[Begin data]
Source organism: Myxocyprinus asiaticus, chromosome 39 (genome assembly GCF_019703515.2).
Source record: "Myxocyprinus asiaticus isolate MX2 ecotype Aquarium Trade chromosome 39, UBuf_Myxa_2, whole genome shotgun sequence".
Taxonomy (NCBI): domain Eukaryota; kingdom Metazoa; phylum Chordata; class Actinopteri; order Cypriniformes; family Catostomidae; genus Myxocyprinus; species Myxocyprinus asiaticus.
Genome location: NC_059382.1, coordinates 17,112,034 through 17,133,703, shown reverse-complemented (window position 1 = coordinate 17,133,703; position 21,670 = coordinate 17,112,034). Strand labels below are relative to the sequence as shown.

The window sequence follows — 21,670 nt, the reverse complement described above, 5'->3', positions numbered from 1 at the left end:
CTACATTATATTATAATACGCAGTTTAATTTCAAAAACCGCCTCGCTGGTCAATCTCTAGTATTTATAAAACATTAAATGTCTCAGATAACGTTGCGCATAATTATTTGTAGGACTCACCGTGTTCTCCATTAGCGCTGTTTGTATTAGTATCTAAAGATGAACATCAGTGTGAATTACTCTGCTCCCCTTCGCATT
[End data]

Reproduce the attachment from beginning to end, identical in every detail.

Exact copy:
Source organism: Myxocyprinus asiaticus, chromosome 39 (genome assembly GCF_019703515.2).
Source record: "Myxocyprinus asiaticus isolate MX2 ecotype Aquarium Trade chromosome 39, UBuf_Myxa_2, whole genome shotgun sequence".
Taxonomy (NCBI): domain Eukaryota; kingdom Metazoa; phylum Chordata; class Actinopteri; order Cypriniformes; family Catostomidae; genus Myxocyprinus; species Myxocyprinus asiaticus.
Genome location: NC_059382.1, coordinates 17,112,034 through 17,133,703, shown reverse-complemented (window position 1 = coordinate 17,133,703; position 21,670 = coordinate 17,112,034). Strand labels below are relative to the sequence as shown.

The window sequence follows — 21,670 nt, the reverse complement described above, 5'->3', positions numbered from 1 at the left end:
CTACATTATATTATAATACGCAGTTTAATTTCAAAAACCGCCTCGCTGGTCAATCTCTAGTATTTATAAAACATTAAATGTCTCAGATAACGTTGCGCATAATTATTTGTAGGACTCACCGTGTTCTCCATTAGCGCTGTTTGTATTAGTATCTAAAGATGAACATCAGTGTGAATTACTCTGCTCCCCTTCGCATT